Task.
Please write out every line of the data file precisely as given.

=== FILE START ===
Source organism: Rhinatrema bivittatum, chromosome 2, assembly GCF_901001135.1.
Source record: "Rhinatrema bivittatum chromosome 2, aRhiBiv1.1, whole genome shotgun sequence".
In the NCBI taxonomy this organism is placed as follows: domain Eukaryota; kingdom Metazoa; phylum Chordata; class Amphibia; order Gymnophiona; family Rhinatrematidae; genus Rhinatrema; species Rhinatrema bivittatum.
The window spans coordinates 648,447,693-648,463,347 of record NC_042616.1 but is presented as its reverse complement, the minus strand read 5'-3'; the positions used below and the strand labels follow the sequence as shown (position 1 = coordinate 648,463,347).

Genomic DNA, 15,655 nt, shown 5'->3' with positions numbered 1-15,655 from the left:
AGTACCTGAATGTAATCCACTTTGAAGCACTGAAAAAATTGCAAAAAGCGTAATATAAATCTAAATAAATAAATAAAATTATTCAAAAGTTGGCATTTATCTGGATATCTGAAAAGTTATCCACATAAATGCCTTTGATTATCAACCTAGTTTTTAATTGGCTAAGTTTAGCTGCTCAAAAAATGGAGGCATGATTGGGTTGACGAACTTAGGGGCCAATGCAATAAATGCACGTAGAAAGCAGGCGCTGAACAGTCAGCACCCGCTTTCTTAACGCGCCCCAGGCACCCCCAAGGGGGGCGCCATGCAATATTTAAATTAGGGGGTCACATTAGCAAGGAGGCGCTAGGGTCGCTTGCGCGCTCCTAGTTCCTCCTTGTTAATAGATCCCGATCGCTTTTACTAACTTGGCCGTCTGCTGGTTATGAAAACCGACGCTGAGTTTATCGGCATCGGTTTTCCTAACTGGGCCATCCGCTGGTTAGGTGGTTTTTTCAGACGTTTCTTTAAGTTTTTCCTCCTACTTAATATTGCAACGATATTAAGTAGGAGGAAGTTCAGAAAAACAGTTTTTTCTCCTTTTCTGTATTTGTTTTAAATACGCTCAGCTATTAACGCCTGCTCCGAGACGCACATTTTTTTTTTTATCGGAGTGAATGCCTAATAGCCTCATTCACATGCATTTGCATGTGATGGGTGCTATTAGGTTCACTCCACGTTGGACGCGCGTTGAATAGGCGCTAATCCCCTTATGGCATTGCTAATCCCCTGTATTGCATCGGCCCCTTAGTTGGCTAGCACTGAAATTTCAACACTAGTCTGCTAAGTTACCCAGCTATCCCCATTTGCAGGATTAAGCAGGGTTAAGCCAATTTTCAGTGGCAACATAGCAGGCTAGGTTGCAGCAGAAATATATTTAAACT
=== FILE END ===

Source organism: Rhinatrema bivittatum, chromosome 2, assembly GCF_901001135.1.
Source record: "Rhinatrema bivittatum chromosome 2, aRhiBiv1.1, whole genome shotgun sequence".
In the NCBI taxonomy this organism is placed as follows: domain Eukaryota; kingdom Metazoa; phylum Chordata; class Amphibia; order Gymnophiona; family Rhinatrematidae; genus Rhinatrema; species Rhinatrema bivittatum.
The window spans coordinates 648,447,693-648,463,347 of record NC_042616.1 but is presented as its reverse complement, the minus strand read 5'-3'; the positions used below and the strand labels follow the sequence as shown (position 1 = coordinate 648,463,347).

Genomic DNA, 15,655 nt, shown 5'->3' with positions numbered 1-15,655 from the left:
AGTACCTGAATGTAATCCACTTTGAAGCACTGAAAAAATTGCAAAAAGCGTAATATAAATCTAAATAAATAAATAAAATTATTCAAAAGTTGGCATTTATCTGGATATCTGAAAAGTTATCCACATAAATGCCTTTGATTATCAACCTAGTTTTTAATTGGCTAAGTTTAGCTGCTCAAAAAATGGAGGCATGATTGGGTTGACGAACTTAGGGGCCAATGCAATAAATGCACGTAGAAAGCAGGCGCTGAACAGTCAGCACCCGCTTTCTTAACGCGCCCCAGGCACCCCCAAGGGGGGCGCCATGCAATATTTAAATTAGGGGGTCACATTAGCAAGGAGGCGCTAGGGTCGCTTGCGCGCTCCTAGTTCCTCCTTGTTAATAGATCCCGATCGCTTTTACTAACTTGGCCGTCTGCTGGTTATGAAAACCGACGCTGAGTTTATCGGCATCGGTTTTCCTAACTGGGCCATCCGCTGGTTAGGTGGTTTTTTCAGACGTTTCTTTAAGTTTTTCCTCCTACTTAATATTGCAACGATATTAAGTAGGAGGAAGTTCAGAAAAACAGTTTTTTCTCCTTTTCTGTATTTGTTTTAAATACGCTCAGCTATTAACGCCTGCTCCGAGACGCACATTTTTTTTTTTATCGGAGTGAATGCCTAATAGCCTCATTCACATGCATTTGCATGTGATGGGTGCTATTAGGTTCACTCCACGTTGGACGCGCGTTGAATAGGCGCTAATCCCCTTATGGCATTGCTAATCCCCTGTATTGCATCGGCCCCTTAGTTGGCTAGCACTGAAATTTCAACACTAGTCTGCTAAGTTACCCAGCTATCCCCATTTGCAGGATTAAGCAGGGTTAAGCCAATTTTCAGTGGCAACATAGCAGGCTAGGTTGCAGCAGAAATATATTTAAACT